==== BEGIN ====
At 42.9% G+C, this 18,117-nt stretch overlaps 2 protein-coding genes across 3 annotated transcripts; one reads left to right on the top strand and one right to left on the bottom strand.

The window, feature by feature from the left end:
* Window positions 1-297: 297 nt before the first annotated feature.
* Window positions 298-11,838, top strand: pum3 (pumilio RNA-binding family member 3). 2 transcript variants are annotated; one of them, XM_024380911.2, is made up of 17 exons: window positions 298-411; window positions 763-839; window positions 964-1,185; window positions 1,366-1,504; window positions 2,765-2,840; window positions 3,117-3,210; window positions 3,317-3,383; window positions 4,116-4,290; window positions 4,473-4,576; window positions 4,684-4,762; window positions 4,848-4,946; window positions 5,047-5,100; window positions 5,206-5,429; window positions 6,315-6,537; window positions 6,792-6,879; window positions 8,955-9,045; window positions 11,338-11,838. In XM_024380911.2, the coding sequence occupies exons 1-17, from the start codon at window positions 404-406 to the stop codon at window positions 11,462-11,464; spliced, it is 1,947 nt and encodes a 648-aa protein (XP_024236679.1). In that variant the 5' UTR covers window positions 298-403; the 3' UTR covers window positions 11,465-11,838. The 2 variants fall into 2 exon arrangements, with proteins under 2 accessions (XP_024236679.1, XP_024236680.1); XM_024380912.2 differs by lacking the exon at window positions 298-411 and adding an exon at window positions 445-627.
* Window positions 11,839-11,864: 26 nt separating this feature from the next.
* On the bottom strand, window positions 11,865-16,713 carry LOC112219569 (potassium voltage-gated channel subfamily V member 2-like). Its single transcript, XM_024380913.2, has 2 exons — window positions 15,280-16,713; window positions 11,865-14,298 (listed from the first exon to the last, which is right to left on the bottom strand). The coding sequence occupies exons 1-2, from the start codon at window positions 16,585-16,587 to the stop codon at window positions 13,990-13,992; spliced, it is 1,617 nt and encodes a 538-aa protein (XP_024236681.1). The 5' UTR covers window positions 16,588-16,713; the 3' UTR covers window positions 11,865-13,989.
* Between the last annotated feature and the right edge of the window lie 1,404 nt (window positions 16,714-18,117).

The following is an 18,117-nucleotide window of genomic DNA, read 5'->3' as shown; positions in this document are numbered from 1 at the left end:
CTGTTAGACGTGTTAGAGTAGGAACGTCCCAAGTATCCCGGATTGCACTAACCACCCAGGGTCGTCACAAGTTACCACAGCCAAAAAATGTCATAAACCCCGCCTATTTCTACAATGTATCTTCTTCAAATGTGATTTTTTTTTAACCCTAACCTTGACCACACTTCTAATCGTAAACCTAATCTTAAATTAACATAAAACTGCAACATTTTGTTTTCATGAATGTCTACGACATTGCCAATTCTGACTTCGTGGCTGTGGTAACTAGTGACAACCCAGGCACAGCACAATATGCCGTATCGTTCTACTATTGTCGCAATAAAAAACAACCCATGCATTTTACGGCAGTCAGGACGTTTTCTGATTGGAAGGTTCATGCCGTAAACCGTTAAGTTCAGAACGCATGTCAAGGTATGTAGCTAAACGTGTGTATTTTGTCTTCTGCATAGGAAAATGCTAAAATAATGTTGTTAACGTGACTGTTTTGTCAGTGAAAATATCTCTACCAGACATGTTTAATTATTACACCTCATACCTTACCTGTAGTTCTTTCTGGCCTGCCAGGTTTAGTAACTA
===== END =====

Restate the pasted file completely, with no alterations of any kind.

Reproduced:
At 42.9% G+C, this 18,117-nt stretch overlaps 2 protein-coding genes across 3 annotated transcripts; one reads left to right on the top strand and one right to left on the bottom strand.

The window, feature by feature from the left end:
* Window positions 1-297: 297 nt before the first annotated feature.
* Window positions 298-11,838, top strand: pum3 (pumilio RNA-binding family member 3). 2 transcript variants are annotated; one of them, XM_024380911.2, is made up of 17 exons: window positions 298-411; window positions 763-839; window positions 964-1,185; window positions 1,366-1,504; window positions 2,765-2,840; window positions 3,117-3,210; window positions 3,317-3,383; window positions 4,116-4,290; window positions 4,473-4,576; window positions 4,684-4,762; window positions 4,848-4,946; window positions 5,047-5,100; window positions 5,206-5,429; window positions 6,315-6,537; window positions 6,792-6,879; window positions 8,955-9,045; window positions 11,338-11,838. In XM_024380911.2, the coding sequence occupies exons 1-17, from the start codon at window positions 404-406 to the stop codon at window positions 11,462-11,464; spliced, it is 1,947 nt and encodes a 648-aa protein (XP_024236679.1). In that variant the 5' UTR covers window positions 298-403; the 3' UTR covers window positions 11,465-11,838. The 2 variants fall into 2 exon arrangements, with proteins under 2 accessions (XP_024236679.1, XP_024236680.1); XM_024380912.2 differs by lacking the exon at window positions 298-411 and adding an exon at window positions 445-627.
* Window positions 11,839-11,864: 26 nt separating this feature from the next.
* On the bottom strand, window positions 11,865-16,713 carry LOC112219569 (potassium voltage-gated channel subfamily V member 2-like). Its single transcript, XM_024380913.2, has 2 exons — window positions 15,280-16,713; window positions 11,865-14,298 (listed from the first exon to the last, which is right to left on the bottom strand). The coding sequence occupies exons 1-2, from the start codon at window positions 16,585-16,587 to the stop codon at window positions 13,990-13,992; spliced, it is 1,617 nt and encodes a 538-aa protein (XP_024236681.1). The 5' UTR covers window positions 16,588-16,713; the 3' UTR covers window positions 11,865-13,989.
* Between the last annotated feature and the right edge of the window lie 1,404 nt (window positions 16,714-18,117).

The following is an 18,117-nucleotide window of genomic DNA, read 5'->3' as shown; positions in this document are numbered from 1 at the left end:
CTGTTAGACGTGTTAGAGTAGGAACGTCCCAAGTATCCCGGATTGCACTAACCACCCAGGGTCGTCACAAGTTACCACAGCCAAAAAATGTCATAAACCCCGCCTATTTCTACAATGTATCTTCTTCAAATGTGATTTTTTTTTAACCCTAACCTTGACCACACTTCTAATCGTAAACCTAATCTTAAATTAACATAAAACTGCAACATTTTGTTTTCATGAATGTCTACGACATTGCCAATTCTGACTTCGTGGCTGTGGTAACTAGTGACAACCCAGGCACAGCACAATATGCCGTATCGTTCTACTATTGTCGCAATAAAAAACAACCCATGCATTTTACGGCAGTCAGGACGTTTTCTGATTGGAAGGTTCATGCCGTAAACCGTTAAGTTCAGAACGCATGTCAAGGTATGTAGCTAAACGTGTGTATTTTGTCTTCTGCATAGGAAAATGCTAAAATAATGTTGTTAACGTGACTGTTTTGTCAGTGAAAATATCTCTACCAGACATGTTTAATTATTACACCTCATACCTTACCTGTAGTTCTTTCTGGCCTGCCAGGTTTAGTAACTA